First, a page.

Research, plus newest techniques, improves treatment of prostate cancer

July 28, 2014 | by

Counter-intuitive though it might seem, a prostate cancer diagnosis shouldn't always lead to immediate prostate cancer treatment.

prostate cancer

Men with prostate cancer face difficult and often complicated choices in how to proceed with their medical care. It's more important now than ever to find doctors with the expertise to know when to pursue aggressive treatment and when to manage with active surveillance.

Although prostate cancer is the second-leading cancer killer of men, behind lung cancer, and causes more than 29,000 deaths in the U.S. each year, in many cases, the tumors are small, slow-growing and confined. That means that most prostate cancer tumors might not automatically warrant medical intervention.

“Active surveillance,” in which physicians closely monitor patients so they can identify early signs of disease progression, is emerging as the best course of action for many men with prostate cancer. The strategy enables doctors to treat cancer before it becomes a serious threat, while avoiding unnecessary risk by treating tumors unlikely to spread.

Because aggressive treatment can impact a man’s quality of life, increasing the chance of impotence and incontinence, prostate cancer experts stress the importance of choosing the right course of action. At City of Hope, prostate cancer researchers have been working to improve active surveillance through the use of MRI assessments and biomarkers.

One study used a nanodevice to detect and bind to biomarkers in cells surrounding prostate cancer tumors. Another study found that biomarkers within prostatic secretions could help determine whether men with prostate cancer are good candidates for active surveillance, or if they need more aggressive treatment.

Both papers suggest that non-invasive approaches could help determine the best treatment regimen for a prostate cancer patient.

"Most of the biomarkers in use today originate in the cancer," said Steven Smith, Ph.D., a professor in the Division of Urology and Urologic Oncology. "However, we're looking at biomarkers that do not originate within the cancer cells themselves, but are a consequence of the cancer or a response to its presence."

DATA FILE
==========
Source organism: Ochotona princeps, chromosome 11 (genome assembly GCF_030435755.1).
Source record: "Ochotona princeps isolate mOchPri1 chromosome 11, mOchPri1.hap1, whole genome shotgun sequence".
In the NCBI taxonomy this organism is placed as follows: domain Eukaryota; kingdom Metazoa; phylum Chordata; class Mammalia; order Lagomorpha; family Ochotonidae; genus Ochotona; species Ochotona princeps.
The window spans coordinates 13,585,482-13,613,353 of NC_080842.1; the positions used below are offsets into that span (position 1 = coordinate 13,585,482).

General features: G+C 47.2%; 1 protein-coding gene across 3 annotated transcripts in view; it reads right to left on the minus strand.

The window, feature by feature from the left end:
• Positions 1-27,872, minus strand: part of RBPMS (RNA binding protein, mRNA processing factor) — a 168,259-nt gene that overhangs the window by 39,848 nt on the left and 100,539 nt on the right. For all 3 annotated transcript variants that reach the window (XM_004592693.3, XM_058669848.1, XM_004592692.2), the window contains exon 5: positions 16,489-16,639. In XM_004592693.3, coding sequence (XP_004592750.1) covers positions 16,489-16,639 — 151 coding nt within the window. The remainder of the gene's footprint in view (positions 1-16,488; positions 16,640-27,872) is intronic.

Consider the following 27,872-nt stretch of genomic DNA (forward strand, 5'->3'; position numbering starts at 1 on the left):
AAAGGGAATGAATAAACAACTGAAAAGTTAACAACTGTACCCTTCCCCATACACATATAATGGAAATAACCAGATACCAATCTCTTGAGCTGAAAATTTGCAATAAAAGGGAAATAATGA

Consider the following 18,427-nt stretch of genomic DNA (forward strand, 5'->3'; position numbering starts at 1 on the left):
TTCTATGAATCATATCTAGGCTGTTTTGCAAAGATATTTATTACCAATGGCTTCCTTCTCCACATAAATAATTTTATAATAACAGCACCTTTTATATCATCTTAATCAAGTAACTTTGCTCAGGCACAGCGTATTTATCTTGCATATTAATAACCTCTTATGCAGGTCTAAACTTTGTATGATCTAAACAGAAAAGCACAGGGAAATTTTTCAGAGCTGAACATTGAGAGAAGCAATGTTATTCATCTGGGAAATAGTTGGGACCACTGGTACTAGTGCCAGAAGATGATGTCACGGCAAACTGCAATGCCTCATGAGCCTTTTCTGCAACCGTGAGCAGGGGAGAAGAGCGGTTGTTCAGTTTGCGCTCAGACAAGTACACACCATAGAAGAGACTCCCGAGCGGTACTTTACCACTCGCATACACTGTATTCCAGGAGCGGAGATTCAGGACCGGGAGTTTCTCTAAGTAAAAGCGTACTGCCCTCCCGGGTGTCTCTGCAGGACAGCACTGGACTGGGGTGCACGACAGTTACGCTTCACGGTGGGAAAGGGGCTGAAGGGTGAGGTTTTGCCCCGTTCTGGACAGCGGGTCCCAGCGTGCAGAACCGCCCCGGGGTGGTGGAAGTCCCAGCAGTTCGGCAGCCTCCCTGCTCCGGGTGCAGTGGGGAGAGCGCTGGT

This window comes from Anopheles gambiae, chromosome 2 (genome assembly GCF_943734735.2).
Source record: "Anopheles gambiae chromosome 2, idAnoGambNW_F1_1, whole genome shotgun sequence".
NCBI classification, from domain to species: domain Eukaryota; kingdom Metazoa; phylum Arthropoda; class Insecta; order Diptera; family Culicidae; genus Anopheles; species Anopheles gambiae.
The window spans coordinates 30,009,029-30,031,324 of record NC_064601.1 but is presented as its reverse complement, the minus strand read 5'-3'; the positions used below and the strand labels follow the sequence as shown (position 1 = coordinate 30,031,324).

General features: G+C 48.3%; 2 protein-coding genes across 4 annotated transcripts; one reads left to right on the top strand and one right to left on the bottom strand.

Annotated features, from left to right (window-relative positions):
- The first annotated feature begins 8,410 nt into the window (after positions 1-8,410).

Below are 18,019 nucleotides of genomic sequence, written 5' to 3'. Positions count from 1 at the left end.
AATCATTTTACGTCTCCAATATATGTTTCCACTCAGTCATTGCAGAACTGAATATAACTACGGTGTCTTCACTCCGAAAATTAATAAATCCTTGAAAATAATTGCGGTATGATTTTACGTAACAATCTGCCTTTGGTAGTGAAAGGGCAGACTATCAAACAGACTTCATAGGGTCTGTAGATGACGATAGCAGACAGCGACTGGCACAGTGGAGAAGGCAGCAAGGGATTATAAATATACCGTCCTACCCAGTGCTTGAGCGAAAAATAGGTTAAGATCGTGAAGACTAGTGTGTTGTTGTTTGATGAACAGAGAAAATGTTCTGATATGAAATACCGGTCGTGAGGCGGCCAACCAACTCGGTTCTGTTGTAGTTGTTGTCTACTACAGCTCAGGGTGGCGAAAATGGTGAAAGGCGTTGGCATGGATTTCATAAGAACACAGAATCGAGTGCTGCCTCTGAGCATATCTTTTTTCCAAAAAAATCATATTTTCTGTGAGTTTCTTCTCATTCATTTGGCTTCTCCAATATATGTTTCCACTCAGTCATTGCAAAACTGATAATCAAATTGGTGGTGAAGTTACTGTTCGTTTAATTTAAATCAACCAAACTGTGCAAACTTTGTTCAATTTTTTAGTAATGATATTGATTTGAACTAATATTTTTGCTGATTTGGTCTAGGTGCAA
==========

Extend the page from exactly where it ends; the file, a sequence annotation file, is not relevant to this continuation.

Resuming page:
A new option when treatment is necessary

But the research doesn't stop there. City of Hope’s commitment to research of many types ultimately gives men access to options they might not otherwise.

City of Hope, for example, was the first center in the nation to perform a new procedure using a focused beam of ultrasound energy to “ablate” the prostate cancer. In this ultrasound ablation technique, the ultrasound is guided by magnetic resonance imaging, or MRI, technology, allowing the ultrasound to be delivered very precisely to the site of the cancer.

The imaging provides real-time thermal feedback, which helps surgeons determine at the time of the procedure if enough ultrasound was delivered to the targeted area.

“The potential is that if we could provide a focal therapy that has a much lower risk profile compared to standard therapies, this may potentially be an option for men who choose not to ‘watch and wait,’” said Jeffrey Wong, M.D., chair of radiation oncology at City of Hope and a primary investigator on the trial. “At this time, the treatment is under trial and still being evaluated.”

The research-based, specialized and comprehensive cancer care at a center like City of Hope means patients have access to the most advanced techniques available, ensuring the best outcomes with the highest quality of life possible.

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Learn more about getting a second opinion at City of Hope by visiting us online or by calling 800-826-HOPE (4673). City of Hope staff will explain what's required for a consult at City of Hope and help you determine, before you come in, whether or not your insurance will pay for the appointment.


  • Lawrence Green

    Don’t be too unconcerned. Prostate cancer can be removed if caught soon enough. After surgery I still have cancer present and have extremely annoying effects from the surgery.